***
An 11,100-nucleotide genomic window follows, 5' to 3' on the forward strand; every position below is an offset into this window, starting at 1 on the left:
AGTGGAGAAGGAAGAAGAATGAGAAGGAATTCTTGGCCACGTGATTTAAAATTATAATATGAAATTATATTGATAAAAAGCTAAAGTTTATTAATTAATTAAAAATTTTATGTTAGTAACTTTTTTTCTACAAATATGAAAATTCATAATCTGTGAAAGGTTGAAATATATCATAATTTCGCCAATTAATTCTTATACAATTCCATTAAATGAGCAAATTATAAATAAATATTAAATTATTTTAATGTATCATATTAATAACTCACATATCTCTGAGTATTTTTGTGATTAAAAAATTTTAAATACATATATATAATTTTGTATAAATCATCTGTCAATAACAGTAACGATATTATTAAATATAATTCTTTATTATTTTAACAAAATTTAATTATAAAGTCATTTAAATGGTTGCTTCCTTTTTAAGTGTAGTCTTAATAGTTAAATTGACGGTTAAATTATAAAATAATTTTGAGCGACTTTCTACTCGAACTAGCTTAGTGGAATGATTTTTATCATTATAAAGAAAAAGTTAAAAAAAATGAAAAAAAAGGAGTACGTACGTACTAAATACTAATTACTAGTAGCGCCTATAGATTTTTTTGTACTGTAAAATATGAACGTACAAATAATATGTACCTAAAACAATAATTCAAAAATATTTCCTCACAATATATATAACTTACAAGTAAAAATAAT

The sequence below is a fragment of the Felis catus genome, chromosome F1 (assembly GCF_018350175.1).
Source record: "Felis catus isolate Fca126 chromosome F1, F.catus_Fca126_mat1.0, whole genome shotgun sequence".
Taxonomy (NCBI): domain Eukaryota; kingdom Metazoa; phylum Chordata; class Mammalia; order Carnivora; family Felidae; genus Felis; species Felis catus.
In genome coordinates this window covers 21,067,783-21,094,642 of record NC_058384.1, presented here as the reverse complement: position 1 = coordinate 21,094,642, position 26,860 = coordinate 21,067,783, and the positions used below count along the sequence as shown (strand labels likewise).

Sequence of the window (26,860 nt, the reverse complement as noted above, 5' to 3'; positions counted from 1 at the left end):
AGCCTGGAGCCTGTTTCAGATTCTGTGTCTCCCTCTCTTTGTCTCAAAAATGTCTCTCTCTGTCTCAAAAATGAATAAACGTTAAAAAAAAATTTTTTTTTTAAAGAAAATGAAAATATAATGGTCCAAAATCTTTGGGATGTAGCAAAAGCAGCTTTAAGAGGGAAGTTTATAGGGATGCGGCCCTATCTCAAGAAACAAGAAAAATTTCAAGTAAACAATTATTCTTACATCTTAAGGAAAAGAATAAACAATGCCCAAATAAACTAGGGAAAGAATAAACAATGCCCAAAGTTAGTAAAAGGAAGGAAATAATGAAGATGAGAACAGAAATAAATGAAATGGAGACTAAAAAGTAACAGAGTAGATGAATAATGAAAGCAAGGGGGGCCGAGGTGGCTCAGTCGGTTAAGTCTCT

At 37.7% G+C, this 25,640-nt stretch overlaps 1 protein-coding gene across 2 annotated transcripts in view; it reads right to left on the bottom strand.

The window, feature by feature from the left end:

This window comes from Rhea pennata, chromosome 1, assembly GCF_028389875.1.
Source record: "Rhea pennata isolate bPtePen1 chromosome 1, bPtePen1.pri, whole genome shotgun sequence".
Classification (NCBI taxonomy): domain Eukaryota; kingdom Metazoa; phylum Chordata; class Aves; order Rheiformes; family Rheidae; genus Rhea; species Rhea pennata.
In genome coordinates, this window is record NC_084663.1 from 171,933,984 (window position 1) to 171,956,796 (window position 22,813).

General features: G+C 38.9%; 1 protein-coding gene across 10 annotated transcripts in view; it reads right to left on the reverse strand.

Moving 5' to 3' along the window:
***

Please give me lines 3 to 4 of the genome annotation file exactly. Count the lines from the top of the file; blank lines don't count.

The sequence below is a fragment of the Felis catus genome, chromosome F1 (assembly GCF_018350175.1).
Source record: "Felis catus isolate Fca126 chromosome F1, F.catus_Fca126_mat1.0, whole genome shotgun sequence".